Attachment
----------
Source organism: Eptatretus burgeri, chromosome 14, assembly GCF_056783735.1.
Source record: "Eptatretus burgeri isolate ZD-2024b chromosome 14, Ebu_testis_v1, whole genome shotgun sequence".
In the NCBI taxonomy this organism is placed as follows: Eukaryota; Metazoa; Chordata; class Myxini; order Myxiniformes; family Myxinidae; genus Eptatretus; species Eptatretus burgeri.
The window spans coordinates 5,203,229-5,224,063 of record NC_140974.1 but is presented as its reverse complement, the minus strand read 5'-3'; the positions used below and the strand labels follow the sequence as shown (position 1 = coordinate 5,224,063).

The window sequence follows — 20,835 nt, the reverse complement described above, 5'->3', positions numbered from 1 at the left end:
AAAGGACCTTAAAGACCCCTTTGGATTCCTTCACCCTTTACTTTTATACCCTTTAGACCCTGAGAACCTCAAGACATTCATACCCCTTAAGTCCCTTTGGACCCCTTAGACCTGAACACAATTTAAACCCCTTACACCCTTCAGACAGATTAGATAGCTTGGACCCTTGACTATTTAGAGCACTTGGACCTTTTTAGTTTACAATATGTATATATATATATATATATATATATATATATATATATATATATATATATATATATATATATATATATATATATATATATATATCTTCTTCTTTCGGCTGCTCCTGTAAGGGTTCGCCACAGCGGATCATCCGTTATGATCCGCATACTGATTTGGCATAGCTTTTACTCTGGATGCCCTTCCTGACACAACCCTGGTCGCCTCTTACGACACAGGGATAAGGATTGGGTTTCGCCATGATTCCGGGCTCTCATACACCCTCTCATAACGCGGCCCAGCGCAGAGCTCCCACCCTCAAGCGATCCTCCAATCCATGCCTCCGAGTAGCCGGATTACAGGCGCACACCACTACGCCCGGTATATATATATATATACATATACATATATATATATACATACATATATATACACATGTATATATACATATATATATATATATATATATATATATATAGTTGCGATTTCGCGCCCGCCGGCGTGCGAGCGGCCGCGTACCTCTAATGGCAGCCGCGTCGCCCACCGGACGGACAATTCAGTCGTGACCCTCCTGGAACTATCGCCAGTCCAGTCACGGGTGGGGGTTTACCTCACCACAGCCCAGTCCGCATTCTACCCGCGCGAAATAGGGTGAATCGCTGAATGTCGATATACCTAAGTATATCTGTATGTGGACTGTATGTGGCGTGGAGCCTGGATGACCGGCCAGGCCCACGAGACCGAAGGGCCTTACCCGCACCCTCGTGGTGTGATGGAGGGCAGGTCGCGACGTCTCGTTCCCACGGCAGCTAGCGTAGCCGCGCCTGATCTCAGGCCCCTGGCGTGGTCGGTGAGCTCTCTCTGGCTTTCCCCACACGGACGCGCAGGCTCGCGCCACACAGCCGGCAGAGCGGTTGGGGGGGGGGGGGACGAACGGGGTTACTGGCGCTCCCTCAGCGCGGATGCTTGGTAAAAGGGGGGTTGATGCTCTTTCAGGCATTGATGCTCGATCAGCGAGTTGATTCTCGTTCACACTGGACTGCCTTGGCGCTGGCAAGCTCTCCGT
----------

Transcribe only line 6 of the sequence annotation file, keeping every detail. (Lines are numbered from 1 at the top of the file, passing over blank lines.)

AAAGGACCTTAAAGACCCCTTTGGATTCCTTCACCCTTTACTTTTATACCCTTTAGACCCTGAGAACCTCAAGACATTCATACCCCTTAAGTCCCTTTGGACCCCTTAGACCTGAACACAATTTAAACCCCTTACACCCTTCAGACAGATTAGATAGCTTGGACCCTTGACTATTTAGAGCACTTGGACCTTTTTAGTTTACAATATGTATATATATATATATATATATATATATATATATATATATATATATATATATATATATATATATATATATATATATATATATATCTTCTTCTTTCGGCTGCTCCTGTAAGGGTTCGCCACAGCGGATCATCCGTTATGATCCGCATACTGATTTGGCATAGCTTTTACTCTGGATGCCCTTCCTGACACAACCCTGGTCGCCTCTTACGACACAGGGATAAGGATTGGGTTTCGCCATGATTCCGGGCTCTCATACACCCTCTCATAACGCGGCCCAGCGCAGAGCTCCCACCCTCAAGCGATCCTCCAATCCATGCCTCCGAGTAGCCGGATTACAGGCGCACACCACTACGCCCGGTATATATATATATATACATATACATATATATATATACATACATATATATACACATGTATATATACATATATATATATATATATATATATATATATAGTTGCGATTTCGCGCCCGCCGGCGTGCGAGCGGCCGCGTACCTCTAATGGCAGCCGCGTCGCCCACCGGACGGACAATTCAGTCGTGACCCTCCTGGAACTATCGCCAGTCCAGTCACGGGTGGGGGTTTACCTCACCACAGCCCAGTCCGCATTCTACCCGCGCGAAATAGGGTGAATCGCTGAATGTCGATATACCTAAGTATATCTGTATGTGGACTGTATGTGGCGTGGAGCCTGGATGACCGGCCAGGCCCACGAGACCGAAGGGCCTTACCCGCACCCTCGTGGTGTGATGGAGGGCAGGTCGCGACGTCTCGTTCCCACGGCAGCTAGCGTAGCCGCGCCTGATCTCAGGCCCCTGGCGTGGTCGGTGAGCTCTCTCTGGCTTTCCCCACACGGACGCGCAGGCTCGCGCCACACAGCCGGCAGAGCGGTTGGGGGGGGGGGGGACGAACGGGGTTACTGGCGCTCCCTCAGCGCGGATGCTTGGTAAAAGGGGGGTTGATGCTCTTTCAGGCATTGATGCTCGATCAGCGAGTTGATTCTCGTTCACACTGGACTGCCTTGGCGCTGGCAAGCTCTCCGT